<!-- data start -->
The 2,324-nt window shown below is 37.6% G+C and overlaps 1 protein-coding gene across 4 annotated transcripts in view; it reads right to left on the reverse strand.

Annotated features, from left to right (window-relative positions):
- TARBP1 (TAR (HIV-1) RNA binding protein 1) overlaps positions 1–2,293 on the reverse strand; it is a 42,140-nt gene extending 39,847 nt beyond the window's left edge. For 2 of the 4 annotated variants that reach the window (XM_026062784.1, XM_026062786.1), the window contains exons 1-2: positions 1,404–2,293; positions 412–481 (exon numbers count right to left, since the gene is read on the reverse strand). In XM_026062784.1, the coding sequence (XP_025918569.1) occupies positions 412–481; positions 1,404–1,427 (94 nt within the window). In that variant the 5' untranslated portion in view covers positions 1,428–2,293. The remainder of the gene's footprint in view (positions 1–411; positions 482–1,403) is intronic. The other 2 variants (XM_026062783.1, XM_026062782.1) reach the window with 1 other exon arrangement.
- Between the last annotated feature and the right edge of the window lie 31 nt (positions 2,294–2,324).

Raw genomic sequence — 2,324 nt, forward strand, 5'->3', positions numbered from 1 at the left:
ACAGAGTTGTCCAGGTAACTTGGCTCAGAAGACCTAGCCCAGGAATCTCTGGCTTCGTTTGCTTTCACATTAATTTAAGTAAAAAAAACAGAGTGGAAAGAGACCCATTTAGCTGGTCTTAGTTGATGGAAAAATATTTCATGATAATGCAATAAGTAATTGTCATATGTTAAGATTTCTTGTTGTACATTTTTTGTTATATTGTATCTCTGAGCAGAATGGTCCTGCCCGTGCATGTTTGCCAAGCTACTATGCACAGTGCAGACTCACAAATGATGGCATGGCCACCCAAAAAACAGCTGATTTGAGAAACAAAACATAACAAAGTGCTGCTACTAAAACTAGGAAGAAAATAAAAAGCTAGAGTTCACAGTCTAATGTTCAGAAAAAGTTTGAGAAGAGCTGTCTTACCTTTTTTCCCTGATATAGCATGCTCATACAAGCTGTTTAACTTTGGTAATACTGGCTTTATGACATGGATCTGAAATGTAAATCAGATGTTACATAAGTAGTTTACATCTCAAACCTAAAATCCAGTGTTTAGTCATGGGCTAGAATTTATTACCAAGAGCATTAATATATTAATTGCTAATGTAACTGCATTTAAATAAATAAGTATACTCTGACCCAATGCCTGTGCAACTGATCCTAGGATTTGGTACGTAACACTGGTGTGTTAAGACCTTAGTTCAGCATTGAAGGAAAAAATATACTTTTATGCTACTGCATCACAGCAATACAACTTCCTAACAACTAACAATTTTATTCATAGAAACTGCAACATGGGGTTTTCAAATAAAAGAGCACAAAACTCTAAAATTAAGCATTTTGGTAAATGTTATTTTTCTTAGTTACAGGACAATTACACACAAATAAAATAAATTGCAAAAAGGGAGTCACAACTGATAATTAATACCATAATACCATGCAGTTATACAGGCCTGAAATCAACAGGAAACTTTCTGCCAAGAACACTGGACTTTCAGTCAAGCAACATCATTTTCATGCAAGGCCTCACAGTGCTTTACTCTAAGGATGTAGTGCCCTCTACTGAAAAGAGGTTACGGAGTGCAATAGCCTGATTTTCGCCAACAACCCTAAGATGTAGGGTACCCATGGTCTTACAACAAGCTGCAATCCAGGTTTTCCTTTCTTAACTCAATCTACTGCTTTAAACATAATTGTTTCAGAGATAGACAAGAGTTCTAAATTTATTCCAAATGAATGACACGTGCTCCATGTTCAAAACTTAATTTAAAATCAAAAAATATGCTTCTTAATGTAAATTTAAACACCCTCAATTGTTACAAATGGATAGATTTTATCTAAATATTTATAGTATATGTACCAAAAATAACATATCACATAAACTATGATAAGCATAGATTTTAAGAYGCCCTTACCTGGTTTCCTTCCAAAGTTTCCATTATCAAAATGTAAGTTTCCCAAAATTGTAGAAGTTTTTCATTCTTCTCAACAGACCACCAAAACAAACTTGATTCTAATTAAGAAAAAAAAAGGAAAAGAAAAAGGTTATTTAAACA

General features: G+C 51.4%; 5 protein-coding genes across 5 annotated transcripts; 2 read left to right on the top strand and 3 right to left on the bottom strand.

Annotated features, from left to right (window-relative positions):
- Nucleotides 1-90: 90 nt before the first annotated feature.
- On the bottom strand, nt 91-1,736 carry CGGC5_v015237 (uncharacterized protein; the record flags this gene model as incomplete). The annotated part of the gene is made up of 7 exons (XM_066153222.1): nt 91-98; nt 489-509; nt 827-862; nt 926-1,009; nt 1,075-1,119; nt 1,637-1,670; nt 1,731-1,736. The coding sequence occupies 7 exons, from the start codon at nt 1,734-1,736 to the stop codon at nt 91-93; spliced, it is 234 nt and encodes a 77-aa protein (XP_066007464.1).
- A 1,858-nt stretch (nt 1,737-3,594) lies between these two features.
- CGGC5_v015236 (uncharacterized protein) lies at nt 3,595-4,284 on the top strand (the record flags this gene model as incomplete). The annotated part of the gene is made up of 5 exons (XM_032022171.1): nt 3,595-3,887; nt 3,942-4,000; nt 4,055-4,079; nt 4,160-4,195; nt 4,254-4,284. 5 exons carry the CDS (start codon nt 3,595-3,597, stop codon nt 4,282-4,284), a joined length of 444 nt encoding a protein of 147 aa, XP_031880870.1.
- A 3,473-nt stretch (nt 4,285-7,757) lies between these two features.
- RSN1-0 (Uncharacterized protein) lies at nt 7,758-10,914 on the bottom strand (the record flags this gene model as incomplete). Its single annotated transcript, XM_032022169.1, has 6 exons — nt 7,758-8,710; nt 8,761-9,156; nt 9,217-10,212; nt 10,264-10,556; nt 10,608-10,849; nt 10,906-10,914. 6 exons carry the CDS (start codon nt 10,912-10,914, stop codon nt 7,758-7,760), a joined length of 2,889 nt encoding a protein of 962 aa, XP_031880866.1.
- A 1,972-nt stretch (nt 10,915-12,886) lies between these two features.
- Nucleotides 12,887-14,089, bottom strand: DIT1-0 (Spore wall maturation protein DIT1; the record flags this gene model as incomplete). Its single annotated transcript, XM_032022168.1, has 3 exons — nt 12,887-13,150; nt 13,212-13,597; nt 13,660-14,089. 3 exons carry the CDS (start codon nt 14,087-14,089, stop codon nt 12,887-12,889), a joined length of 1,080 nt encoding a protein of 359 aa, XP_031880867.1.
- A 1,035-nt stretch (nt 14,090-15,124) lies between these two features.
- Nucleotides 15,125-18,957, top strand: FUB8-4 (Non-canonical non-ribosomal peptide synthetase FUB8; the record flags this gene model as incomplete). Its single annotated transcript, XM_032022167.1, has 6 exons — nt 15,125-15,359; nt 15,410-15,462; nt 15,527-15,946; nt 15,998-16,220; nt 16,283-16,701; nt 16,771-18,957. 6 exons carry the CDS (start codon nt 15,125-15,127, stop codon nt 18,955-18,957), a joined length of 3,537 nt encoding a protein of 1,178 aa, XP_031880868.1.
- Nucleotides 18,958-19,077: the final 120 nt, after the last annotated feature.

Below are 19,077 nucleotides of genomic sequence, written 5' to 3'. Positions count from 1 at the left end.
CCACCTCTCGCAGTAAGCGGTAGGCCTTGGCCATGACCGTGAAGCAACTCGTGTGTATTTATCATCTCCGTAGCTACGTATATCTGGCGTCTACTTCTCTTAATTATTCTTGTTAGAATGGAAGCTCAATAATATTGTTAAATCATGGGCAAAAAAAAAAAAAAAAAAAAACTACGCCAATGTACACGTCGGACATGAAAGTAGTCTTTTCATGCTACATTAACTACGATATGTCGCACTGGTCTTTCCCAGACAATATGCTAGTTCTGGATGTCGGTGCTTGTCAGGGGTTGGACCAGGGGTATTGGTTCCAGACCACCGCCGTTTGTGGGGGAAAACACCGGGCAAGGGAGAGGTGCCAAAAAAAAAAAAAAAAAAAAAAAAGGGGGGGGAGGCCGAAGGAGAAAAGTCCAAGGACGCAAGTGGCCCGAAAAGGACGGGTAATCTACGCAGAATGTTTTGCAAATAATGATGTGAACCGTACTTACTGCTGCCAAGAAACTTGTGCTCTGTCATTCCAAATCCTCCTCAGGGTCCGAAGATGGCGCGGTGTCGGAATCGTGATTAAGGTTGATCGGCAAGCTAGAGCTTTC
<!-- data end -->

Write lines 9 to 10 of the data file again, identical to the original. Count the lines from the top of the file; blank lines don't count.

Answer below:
- Nucleotides 1-90: 90 nt before the first annotated feature.
- On the bottom strand, nt 91-1,736 carry CGGC5_v015237 (uncharacterized protein; the record flags this gene model as incomplete). The annotated part of the gene is made up of 7 exons (XM_066153222.1): nt 91-98; nt 489-509; nt 827-862; nt 926-1,009; nt 1,075-1,119; nt 1,637-1,670; nt 1,731-1,736. The coding sequence occupies 7 exons, from the start codon at nt 1,734-1,736 to the stop codon at nt 91-93; spliced, it is 234 nt and encodes a 77-aa protein (XP_066007464.1).